Zombies for Zombies

1/7TH OF THE 14 HABITS OF HIGHLY EFFECTIVE ZOMBIES

by David P. Murphy Ph.Z.

(An excerpt from Zombies for Zombies: Advice and Etiquette for the Living Dead, shambling in your direction this September from Sourcebooks)

©2009

A major event has occurred that will significantly impact every aspect of your life, including your involuntary functions. That, however, is no reason to come unglued. This is the moment when you must dig your deepest for strength and dignity. It’s time to gain perspective about where you’ve been and where you’re headed. Now is when you must learn how to become highly effective. Not to be confused with “infected” or, for that matter, “affected.” The world doesn’t need any more poseurs.

WHO THUNK THIS STUFF UP?

The 14 Habits were first introduced in two separate books, written by the same author, who chose to remain anonymous. Allegedly, said author was a well-meaning psychologist who dashed off the first book, The 7 Habits, at the request of our government; at that time, the Feds were seeking a strong set of behavioral guidelines to impart to the infected and to certain citizens of Boulder, Colorado. Subsequently, federal workers attempted to teach these habits to Horde members (that nasty bunch that lives in the Containment Zones), an assignment that went badly from the get-go. Multiple workers were lost within minutes.

Once the Feds abandoned the Horde and figured out who the optimal recipients of this advice would be, the book proved to be an enormous success. It wasn’t long before the author was encouraged to write another. Sadly, in celebrating his newfound literary success, he developed quite the addiction problem, and Okay, Here Are 7 More Habits was not as popular, valuable, or cogent as the first. Frankly, it sucked. Please keep this in mind as you review the entire list.

HABIT #1: TABLE MANNERS

Eating with your hands is never acceptable. You weren’t born in a barn. Sure, you may see a lot of your brethren and sistren behaving coarsely while dining alfresco, but you need to ignore them, because that’s not how you roll. (Remember, just because everyone in the Horde does it doesn’t make it right.)

Civilization is crumbling but you’re staying civilized. So, please, always use utensils. Rather than tearing your dinner apart and gnawing on it, make the effort to pick up a knife and fork and cut your food correctly. Really, it’s not that much work. Alas, if you absolutely must descend on a poor random creature with your friends, keep a spork or other easily tucked-away utensil on your person for such regrettable “manner emergencies.” For that matter, also keep a wet wipe or two handy.

And what of the aforementioned al fresco concept? Social graces dictate that you accept your meals inside, around a table, sans snarling. Believe me, no human has a problem with a polite patio gathering at the Shores or a lighthearted picnic on the lawn now and again. But the idea that it is somehow acceptable to be out wandering around at all hours, chewing on the first living thing you come across, is simply wrong and bad form.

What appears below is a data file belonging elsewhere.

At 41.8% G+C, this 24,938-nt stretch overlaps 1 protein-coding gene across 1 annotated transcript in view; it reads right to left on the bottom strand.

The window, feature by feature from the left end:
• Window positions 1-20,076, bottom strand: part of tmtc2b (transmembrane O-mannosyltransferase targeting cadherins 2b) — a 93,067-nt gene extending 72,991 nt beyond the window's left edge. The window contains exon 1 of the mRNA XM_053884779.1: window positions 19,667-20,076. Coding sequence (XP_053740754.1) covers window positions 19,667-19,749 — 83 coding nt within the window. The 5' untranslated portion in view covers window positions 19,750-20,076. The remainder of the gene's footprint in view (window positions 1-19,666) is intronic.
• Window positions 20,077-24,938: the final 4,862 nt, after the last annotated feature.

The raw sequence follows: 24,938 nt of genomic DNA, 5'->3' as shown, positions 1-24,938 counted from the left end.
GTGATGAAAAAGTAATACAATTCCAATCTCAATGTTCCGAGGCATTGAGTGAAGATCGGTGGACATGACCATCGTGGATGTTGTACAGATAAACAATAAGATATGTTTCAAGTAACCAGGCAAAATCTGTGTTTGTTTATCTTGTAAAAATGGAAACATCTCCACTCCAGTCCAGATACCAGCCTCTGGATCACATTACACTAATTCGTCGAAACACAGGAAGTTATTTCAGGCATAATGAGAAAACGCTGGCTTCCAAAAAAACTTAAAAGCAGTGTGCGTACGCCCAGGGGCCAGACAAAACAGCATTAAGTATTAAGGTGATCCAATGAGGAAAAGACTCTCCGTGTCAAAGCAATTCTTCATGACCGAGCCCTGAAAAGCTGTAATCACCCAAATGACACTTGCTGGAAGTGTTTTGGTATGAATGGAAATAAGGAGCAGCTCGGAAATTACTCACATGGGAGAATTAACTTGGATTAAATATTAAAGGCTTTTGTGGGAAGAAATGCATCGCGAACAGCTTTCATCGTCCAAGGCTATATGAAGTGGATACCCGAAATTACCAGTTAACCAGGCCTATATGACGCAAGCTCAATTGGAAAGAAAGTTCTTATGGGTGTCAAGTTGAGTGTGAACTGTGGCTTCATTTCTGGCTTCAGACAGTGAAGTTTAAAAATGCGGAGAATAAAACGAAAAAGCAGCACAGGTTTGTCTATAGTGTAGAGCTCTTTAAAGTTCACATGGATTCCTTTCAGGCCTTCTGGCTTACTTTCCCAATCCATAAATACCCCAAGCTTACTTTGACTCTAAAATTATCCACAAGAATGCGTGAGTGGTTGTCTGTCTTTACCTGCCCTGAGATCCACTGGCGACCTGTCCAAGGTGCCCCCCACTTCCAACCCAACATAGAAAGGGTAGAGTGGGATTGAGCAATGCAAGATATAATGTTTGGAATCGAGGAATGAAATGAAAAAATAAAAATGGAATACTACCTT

How to put this best? No roadkill (unless you’re out maggot-gathering—see  Chapter 3). Roadkill = really bad form. You didn’t behave in such a manner when you were living, and you won’t be acting like that in the post-life, either.

HABIT #2: “PLEASE” AND “THANK YOU”

To my mind, Habit #2 sets its sights on one of the most disturbing traits of typical Horde conduct: entirely too much uncouth grunting and grabbing. While it is true your vocabulary will shrink to that of a first grader (if you’re lucky), the plucky pair of “please” and “thank you” can still play an effective role in your everyday speech. And they’re not that hard to remember.

For example, let’s say you encounter a situation where several Horde-ish folks are having a light roadside snack. You were just told not to participate in such behavior, but you know how you get. So if you are joining your comrades, instead of elbowing your way in to snatch an available limb or organ, utilize “please” and “thank you” in order to ask for what you want. By doing so, a small slice of civilization is preserved. It’s the little things that keep us human. Some of us.

What follows are examples of sample dialogue. Read each one aloud and make a point to emphasize every “please” and “thank you”:

  1. “Can I please have that thigh?”
  2. “Pass the ribs, please.”
  3. “Thank you for the pancreas, Danny. It was delicious.”
  4. “Excuse me, ma’am—may we please bite your face?”
  5. “Mindy, I never properly thanked you for that nice brain platter you put together for our function the other day. How very kind of you.”
  6. “Please stop screaming. We get hungry when we walk. Thanks!”

What a difference “please” and “thank you” make! They promote civility, kindness, and respect—three more words that will become even more important in the days and weeks to come.

Of course, there are twelve other Habits as well, which you’ll learn more about once you purchase and join the Z4Z program. (After all, this is simply an excerpt, not a free lunch.)

The rest of the original seven are:

HABIT #3: YOU’RE STILL GENTLEMEN AND LADIES

HABIT #4: SHHHHH—OTHERS LIVE HERE, TOO!

HABIT #5: PUNCTUALITY

HABIT #6: ANGER MANAGEMENT

HABIT #7: GOOD-TO-MIDDLING SELF-ESTEEM

The Habits from Okay, Here Are 7 More Habits (often referred to as “The Lesser Habits”) are:

HABIT #8: OBEDIENCE

HABIT #9: MODERATION

HABIT #10: BOXED WINE

HABIT #11: ABILITY TO PULL COINS FROM EARS OF STRANGERS

HABIT #12: HUFFING

HABIT #13: ABILITY TO SELL EVERYTHING FOR WHATEVER I CAN GET

HABIT #14: METH

Remember: that’s Zombies for Zombies — The World’s Bestselling Program for the Recently Bitten!  Grab a copy today!

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McNally Robinson

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